Earnie Sears — High Jump

2020 USC Junior 
USC’s Earnie Sears | USC Athletics
Sears won the 2019 Pac-12 high jump championship with a leap of 7-feet, 5¼-inches, a mark that tied him for fifth in U.S. rankings for the year. Though he is only ranked eighth by Track & Field News, Sears has the good fortune to be competing in an event that has no dominant star in the U.S. 

His best mark is less than two inches from the best mark recorded by an American last year (7-7 by Shelby McEwen of Alabama). Two other Pac-12 high jumpers can be mentioned as contenders as well: Justice Summerset, an Arizona senior, and Sean Lee, a UCLA sophomore. Summerset brings a best of 7-4½ into the season while Lee recorded a best of 7-3 in his freshman year.

 

Isaiah Jewett — 800 Meters

2020 USC Senior
USC’s Isaiah Jewett | USC Athletics

The 800 is a loaded event for the U.S., with Donavan Brazier topping the world list in 2019 and two more athletes—Bryce Hoppel and Clayton Murphy—also cracking the Top 10 world list. That puts Jewett in the long shot category to make the team. But upsets happen frequently at the Trials, and Jewett’s steady improvement has been impressive. 

Jewett won the Pac-12 800 and placed fifth at the U.S. Championships. His best time of 1:46.11 was only tied for 10th-best in 2019 national rankings, but miracles happen occasionally—can you say “Andrew Wheating?”

 

Jordan Geist — Shot Put

2020 Arizona Junior
Arizona’s Jordan Geist | Arizona Athletics

Geist was a beast at the Pac-12s last season. His winning throw of 69-2 eclipsed the second place mark by nearly three feet. And that wasn’t even his best throw of the season—Geist’s 70-10 was the sixth-best mark among U.S. throwers. 

Any underclassman who surpasses 70 feet is going to get plenty of attention—Geist and Payton Otterdahl of North Dakota State both accomplished that in 2019. While definitely a star of the future, Geist’s chances to make the Olympic team this year are not great; keep an eye on him nevertheless.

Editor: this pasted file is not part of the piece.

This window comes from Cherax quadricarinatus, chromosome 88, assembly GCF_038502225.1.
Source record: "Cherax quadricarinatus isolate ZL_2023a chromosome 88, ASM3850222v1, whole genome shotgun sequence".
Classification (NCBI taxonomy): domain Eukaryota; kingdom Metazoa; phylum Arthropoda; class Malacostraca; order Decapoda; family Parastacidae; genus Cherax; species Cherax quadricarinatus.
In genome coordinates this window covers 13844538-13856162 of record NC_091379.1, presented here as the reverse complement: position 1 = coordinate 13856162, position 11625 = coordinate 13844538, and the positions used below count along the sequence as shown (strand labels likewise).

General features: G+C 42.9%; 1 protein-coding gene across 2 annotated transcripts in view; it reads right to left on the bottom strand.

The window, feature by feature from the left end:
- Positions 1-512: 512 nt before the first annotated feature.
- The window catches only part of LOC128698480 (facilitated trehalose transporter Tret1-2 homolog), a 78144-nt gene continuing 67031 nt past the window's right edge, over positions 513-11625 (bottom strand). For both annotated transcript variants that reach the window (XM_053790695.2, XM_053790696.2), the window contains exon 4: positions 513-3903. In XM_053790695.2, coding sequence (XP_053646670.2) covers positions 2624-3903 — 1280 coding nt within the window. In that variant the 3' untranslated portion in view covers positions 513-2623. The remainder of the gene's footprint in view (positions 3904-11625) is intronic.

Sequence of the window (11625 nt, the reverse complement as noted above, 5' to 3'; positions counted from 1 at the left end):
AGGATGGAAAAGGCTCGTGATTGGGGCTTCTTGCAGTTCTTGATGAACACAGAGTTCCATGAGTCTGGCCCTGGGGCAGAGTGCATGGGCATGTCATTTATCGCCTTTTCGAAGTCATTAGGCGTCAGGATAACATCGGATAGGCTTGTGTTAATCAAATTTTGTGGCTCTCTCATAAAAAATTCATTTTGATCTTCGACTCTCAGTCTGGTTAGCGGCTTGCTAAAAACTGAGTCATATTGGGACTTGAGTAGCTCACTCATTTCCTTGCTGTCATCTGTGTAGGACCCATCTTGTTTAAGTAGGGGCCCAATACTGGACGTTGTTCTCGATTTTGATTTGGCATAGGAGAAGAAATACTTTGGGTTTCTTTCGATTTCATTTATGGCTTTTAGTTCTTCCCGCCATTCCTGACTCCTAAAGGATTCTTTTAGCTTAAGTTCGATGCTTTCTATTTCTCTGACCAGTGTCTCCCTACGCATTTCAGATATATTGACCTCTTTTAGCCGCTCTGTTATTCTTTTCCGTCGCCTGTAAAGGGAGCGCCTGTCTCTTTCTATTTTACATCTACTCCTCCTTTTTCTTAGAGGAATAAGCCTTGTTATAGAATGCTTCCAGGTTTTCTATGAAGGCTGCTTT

Elijah Mason — Discus Throw

2020 Washington Sophomore
Washington’s Elijah Mason | Washington Athletics

The discus competition at the 2019 Pac-12 meet was close and intense. Freshman Mason won it on his last throw—his 189-6 was nine inches better than UCLA’s Dotun Ogundeji’s mark and the top four were separated by just three feet. Mason’s PR of 198-11 is a few feet short of the 2019 U.S. Top 10 list, but given his youth and the poise he showed at Pac-12s, one has to at least give him longshot-status.

 

Brock Eager — Hammer Throw

2019 WSU Senior
WSU’s Brock Eager | WSU Athletics

Pac-12 hammer champ Eager had the 10th-best mark in the U.S. in 2019 at 235-11. That puts him about 15-feet, 20-inches short of the top hammer throwers in the U.S., so, like Mason and Geist, his Olympic dreams may be more suited to 2024 or 2028 than this year.

 

Cameron Samuel — 400 Hurdles

2020 USC Junior
USC’s Cameron Samuel | USC Athletics

Samuel’s winning time of 49.09 at the Pac-12s, along with his sixth-place finish at the NCAA Championships, were enough to squeeze him into Track & Field News‘ Top 10 list of hurdlers for last season in 10th place. He probably needs more seasoning to survive the pressure-cooker atmosphere of the Trials, but the potential is clearly there.